Solar cells have great potential as a source of clean electrical energy, but so far they have not been cheap, light, and flexible enough for widespread use. Now a team of researchers led by Tandon Associate Professor André D. Taylor of the Chemical and Biomolecular Engineering Department has found an innovative and promising way to improve solar cells and make their use in many applications more likely. For more information see the IDTechEx report on battery elimination in electronics.
Most organic solar cells use fullerenes, spherical molecules of carbon. The problem, explains Taylor, is that fullerenes are expensive and don't absorb enough light. Over the last 10 years he has made significant progress in improving organic solar cells, and he has recently focused on using non-fullerenes, which until now have been inefficient. However, he says, "the non-fullerenes are improving enough to give fullerenes a run for their money."
Think of a solar cell as a sandwich, Taylor says. The "meat" or active layer — made of electron donors and acceptors — is in the middle, absorbing sunlight and transforming it into electricity (electrons and holes), while the "bread," or outside layers, consist of electrodes that transport that electricity. His team's goal was to have the cell absorb light across as large a spectrum as possible using a variety of materials, yet at the same time allow these materials to work together well. "My group works on key parts of the 'sandwich,' such as the electron and hole transporting layers of the 'bread,' while other groups may work only on the 'meat' or interlayer materials. The question is: How do you get them to play together? The right blend of these disparate materials is extremely difficult to achieve."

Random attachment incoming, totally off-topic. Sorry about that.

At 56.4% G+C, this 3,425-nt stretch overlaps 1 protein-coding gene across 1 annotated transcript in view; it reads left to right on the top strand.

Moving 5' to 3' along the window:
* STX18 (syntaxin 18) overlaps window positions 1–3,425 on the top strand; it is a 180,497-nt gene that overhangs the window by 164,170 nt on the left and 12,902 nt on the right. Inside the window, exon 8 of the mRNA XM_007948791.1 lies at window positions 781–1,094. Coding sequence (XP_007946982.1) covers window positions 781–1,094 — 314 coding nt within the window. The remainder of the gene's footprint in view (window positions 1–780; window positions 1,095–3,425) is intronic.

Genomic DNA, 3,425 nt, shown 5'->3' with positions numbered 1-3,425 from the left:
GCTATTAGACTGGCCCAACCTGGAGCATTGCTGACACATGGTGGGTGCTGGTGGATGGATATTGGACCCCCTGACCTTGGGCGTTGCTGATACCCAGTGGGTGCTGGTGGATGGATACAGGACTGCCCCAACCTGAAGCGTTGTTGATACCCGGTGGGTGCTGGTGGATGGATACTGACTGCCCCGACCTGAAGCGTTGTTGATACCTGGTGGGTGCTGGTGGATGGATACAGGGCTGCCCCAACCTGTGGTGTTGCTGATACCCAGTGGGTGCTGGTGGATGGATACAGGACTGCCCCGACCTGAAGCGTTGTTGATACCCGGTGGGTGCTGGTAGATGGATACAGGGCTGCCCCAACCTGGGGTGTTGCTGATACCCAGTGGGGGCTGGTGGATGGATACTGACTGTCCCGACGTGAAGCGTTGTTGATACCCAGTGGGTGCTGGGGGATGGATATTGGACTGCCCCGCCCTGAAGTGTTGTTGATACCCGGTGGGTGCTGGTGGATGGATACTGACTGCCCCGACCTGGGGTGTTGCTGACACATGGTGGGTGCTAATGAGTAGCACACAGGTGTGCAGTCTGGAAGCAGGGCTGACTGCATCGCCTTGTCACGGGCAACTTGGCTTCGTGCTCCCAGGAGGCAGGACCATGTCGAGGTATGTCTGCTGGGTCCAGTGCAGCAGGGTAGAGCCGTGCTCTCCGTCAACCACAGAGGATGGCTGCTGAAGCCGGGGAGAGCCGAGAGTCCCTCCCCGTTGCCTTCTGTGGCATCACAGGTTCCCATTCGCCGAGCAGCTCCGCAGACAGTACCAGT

Using a squaraine molecule in a new way — as a crystallizing agent — did the trick. "We added a small molecule that functions as an electron donor by itself and enhances the absorption of the active layer," Taylor explains. "By adding this small molecule, it facilitates the orientation of the donor-acceptor polymer (called PBDB-T) with the non-fullerene acceptor, ITIC, in a favorable arrangement."
This solar architecture also uses another design mechanism that the Taylor group pioneered known as a FRET-based solar cell. FRET, or Förster resonance energy transfer, is an energy transfer mechanism first observed in photosynthesis, by which plants use sunlight. Using a new polymer and non-fullerene blend with squaraine, the team converted more than 10 percent of solar energy into power. Just a few years ago this was considered too lofty a goal for single-junction polymer solar cells. "There are now newer polymer non-fullerene systems that can perform above 13 percent, so we view our contribution as a viable strategy for improving these systems," Taylor says.
The organic solar cells developed by his team are flexible and could one day be used in applications supporting electric vehicles, wearable electronics, or backpacks to charge cell phones. Eventually, they could contribute significantly to the supply of electric power. "We expect that this crystallizing-agent method will attract attention from chemists and materials scientists affiliated with organic electronics," says Yifan Zheng, Taylor's former research student and lead author of the article about the work in the journal Materials Today.
Next for the research team? They are working on a type of solar cell called a perovskite as well as continuing to improve non-fullerene organic solar cells.
Source and top image: NYU
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